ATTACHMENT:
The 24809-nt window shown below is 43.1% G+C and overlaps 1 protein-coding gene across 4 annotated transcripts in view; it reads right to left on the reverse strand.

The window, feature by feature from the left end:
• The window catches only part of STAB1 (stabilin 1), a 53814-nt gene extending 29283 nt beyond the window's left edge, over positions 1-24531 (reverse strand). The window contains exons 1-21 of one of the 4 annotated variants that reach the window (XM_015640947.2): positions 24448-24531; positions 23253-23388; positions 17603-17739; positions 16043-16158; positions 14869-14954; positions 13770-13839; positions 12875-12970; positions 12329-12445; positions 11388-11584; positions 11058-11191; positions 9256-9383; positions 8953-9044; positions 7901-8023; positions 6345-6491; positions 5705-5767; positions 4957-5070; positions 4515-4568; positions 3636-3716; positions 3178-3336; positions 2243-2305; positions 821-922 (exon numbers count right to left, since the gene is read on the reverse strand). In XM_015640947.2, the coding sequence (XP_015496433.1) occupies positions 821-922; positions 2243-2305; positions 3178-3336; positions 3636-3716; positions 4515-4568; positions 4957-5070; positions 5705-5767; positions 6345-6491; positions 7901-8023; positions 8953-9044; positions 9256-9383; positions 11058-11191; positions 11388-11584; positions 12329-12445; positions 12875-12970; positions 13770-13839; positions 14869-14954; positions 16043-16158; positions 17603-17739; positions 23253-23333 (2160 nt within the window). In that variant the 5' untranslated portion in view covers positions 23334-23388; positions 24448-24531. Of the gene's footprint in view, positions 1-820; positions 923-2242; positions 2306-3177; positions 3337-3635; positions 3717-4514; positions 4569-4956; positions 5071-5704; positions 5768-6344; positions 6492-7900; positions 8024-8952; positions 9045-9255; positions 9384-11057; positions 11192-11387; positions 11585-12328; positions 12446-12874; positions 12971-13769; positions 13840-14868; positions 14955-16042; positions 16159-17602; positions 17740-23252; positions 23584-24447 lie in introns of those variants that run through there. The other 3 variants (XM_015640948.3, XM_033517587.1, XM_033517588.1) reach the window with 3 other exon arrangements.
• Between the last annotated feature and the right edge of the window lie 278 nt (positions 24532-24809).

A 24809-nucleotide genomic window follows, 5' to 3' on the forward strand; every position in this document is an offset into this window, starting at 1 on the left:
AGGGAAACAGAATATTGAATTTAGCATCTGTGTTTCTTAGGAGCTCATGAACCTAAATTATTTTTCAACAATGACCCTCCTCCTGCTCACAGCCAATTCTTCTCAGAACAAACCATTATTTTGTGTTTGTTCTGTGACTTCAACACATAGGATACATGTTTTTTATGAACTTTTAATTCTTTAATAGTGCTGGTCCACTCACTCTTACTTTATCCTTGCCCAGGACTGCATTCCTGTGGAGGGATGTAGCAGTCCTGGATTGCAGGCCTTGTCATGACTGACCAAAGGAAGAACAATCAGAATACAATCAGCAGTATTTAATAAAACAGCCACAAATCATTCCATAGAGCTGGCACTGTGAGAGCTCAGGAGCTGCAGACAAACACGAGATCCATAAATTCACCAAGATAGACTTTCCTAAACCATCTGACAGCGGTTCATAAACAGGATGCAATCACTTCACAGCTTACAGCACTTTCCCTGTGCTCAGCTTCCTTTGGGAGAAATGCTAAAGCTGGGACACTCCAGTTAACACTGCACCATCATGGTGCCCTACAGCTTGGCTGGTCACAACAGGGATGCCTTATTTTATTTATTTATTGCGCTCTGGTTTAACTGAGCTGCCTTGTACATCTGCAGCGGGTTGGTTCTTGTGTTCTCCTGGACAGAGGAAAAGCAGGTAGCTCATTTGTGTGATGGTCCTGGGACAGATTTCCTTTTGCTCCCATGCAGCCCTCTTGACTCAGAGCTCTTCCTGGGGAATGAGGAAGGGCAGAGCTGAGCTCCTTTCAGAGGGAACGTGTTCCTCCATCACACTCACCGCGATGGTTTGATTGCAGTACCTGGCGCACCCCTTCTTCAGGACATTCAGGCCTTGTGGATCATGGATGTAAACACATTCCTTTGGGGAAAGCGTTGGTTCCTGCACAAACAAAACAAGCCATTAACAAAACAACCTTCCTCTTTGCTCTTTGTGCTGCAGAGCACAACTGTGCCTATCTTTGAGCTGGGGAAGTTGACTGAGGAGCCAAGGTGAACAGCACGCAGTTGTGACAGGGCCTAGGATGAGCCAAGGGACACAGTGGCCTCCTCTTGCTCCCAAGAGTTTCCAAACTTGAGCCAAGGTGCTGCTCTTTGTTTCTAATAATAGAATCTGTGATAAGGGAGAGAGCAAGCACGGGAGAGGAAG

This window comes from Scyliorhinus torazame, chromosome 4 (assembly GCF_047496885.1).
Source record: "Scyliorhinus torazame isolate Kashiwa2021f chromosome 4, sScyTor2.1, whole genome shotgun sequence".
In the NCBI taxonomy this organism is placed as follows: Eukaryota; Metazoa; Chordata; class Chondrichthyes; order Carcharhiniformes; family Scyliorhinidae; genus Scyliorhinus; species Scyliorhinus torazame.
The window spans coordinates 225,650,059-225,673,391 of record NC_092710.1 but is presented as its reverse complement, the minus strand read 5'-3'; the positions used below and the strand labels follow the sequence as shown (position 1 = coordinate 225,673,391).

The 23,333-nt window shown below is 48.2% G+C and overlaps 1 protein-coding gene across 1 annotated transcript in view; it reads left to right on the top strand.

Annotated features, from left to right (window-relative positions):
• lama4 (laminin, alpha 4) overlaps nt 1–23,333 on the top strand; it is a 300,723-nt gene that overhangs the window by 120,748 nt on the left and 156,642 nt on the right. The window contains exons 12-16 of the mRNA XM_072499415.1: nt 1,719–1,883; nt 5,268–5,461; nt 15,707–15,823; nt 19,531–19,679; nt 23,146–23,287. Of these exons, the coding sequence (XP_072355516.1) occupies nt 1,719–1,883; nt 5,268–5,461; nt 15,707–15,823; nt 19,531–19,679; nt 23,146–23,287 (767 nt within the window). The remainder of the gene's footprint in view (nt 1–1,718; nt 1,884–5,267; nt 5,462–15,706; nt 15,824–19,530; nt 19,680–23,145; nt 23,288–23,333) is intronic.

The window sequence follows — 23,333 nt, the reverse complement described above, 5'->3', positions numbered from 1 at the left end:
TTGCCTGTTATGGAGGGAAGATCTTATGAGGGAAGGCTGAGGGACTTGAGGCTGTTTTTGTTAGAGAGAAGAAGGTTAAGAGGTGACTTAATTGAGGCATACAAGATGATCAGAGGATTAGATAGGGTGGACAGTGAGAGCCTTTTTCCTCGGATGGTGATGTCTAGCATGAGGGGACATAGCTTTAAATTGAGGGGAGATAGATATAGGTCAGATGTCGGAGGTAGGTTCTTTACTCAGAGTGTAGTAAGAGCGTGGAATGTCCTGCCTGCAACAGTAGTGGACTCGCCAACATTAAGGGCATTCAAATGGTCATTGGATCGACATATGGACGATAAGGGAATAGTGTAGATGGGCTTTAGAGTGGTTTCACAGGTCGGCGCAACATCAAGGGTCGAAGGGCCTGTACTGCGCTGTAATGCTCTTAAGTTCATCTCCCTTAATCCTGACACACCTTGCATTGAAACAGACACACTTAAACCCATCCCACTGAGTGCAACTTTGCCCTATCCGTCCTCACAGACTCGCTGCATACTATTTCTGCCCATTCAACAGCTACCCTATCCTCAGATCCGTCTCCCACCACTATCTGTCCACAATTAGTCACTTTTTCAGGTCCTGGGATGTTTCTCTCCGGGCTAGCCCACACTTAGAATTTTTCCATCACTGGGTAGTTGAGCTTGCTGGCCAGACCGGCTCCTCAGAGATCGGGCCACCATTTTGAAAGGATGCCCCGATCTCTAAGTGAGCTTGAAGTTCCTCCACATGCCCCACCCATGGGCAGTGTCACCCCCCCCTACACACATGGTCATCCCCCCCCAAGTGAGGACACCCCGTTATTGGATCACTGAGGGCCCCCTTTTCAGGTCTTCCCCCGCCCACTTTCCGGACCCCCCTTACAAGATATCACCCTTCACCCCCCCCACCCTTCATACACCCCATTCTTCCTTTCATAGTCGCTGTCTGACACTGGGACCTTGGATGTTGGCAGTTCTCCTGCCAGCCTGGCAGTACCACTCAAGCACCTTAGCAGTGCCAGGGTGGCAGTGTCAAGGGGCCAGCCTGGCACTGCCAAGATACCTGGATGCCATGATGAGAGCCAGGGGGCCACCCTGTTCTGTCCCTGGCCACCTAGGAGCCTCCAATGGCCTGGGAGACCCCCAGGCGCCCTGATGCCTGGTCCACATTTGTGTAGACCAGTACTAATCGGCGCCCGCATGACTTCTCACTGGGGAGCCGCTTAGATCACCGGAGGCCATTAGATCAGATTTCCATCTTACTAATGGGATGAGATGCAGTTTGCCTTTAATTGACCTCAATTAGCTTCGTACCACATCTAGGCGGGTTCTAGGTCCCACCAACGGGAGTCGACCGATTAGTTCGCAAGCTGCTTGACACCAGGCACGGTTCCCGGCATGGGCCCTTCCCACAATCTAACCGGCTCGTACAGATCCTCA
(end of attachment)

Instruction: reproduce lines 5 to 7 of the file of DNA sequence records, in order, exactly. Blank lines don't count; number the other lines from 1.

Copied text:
A 24809-nucleotide genomic window follows, 5' to 3' on the forward strand; every position in this document is an offset into this window, starting at 1 on the left:
AGGGAAACAGAATATTGAATTTAGCATCTGTGTTTCTTAGGAGCTCATGAACCTAAATTATTTTTCAACAATGACCCTCCTCCTGCTCACAGCCAATTCTTCTCAGAACAAACCATTATTTTGTGTTTGTTCTGTGACTTCAACACATAGGATACATGTTTTTTATGAACTTTTAATTCTTTAATAGTGCTGGTCCACTCACTCTTACTTTATCCTTGCCCAGGACTGCATTCCTGTGGAGGGATGTAGCAGTCCTGGATTGCAGGCCTTGTCATGACTGACCAAAGGAAGAACAATCAGAATACAATCAGCAGTATTTAATAAAACAGCCACAAATCATTCCATAGAGCTGGCACTGTGAGAGCTCAGGAGCTGCAGACAAACACGAGATCCATAAATTCACCAAGATAGACTTTCCTAAACCATCTGACAGCGGTTCATAAACAGGATGCAATCACTTCACAGCTTACAGCACTTTCCCTGTGCTCAGCTTCCTTTGGGAGAAATGCTAAAGCTGGGACACTCCAGTTAACACTGCACCATCATGGTGCCCTACAGCTTGGCTGGTCACAACAGGGATGCCTTATTTTATTTATTTATTGCGCTCTGGTTTAACTGAGCTGCCTTGTACATCTGCAGCGGGTTGGTTCTTGTGTTCTCCTGGACAGAGGAAAAGCAGGTAGCTCATTTGTGTGATGGTCCTGGGACAGATTTCCTTTTGCTCCCATGCAGCCCTCTTGACTCAGAGCTCTTCCTGGGGAATGAGGAAGGGCAGAGCTGAGCTCCTTTCAGAGGGAACGTGTTCCTCCATCACACTCACCGCGATGGTTTGATTGCAGTACCTGGCGCACCCCTTCTTCAGGACATTCAGGCCTTGTGGATCATGGATGTAAACACATTCCTTTGGGGAAAGCGTTGGTTCCTGCACAAACAAAACAAGCCATTAACAAAACAACCTTCCTCTTTGCTCTTTGTGCTGCAGAGCACAACTGTGCCTATCTTTGAGCTGGGGAAGTTGACTGAGGAGCCAAGGTGAACAGCACGCAGTTGTGACAGGGCCTAGGATGAGCCAAGGGACACAGTGGCCTCCTCTTGCTCCCAAGAGTTTCCAAACTTGAGCCAAGGTGCTGCTCTTTGTTTCTAATAATAGAATCTGTGATAAGGGAGAGAGCAAGCACGGGAGAGGAAG

This window comes from Scyliorhinus torazame, chromosome 4 (assembly GCF_047496885.1).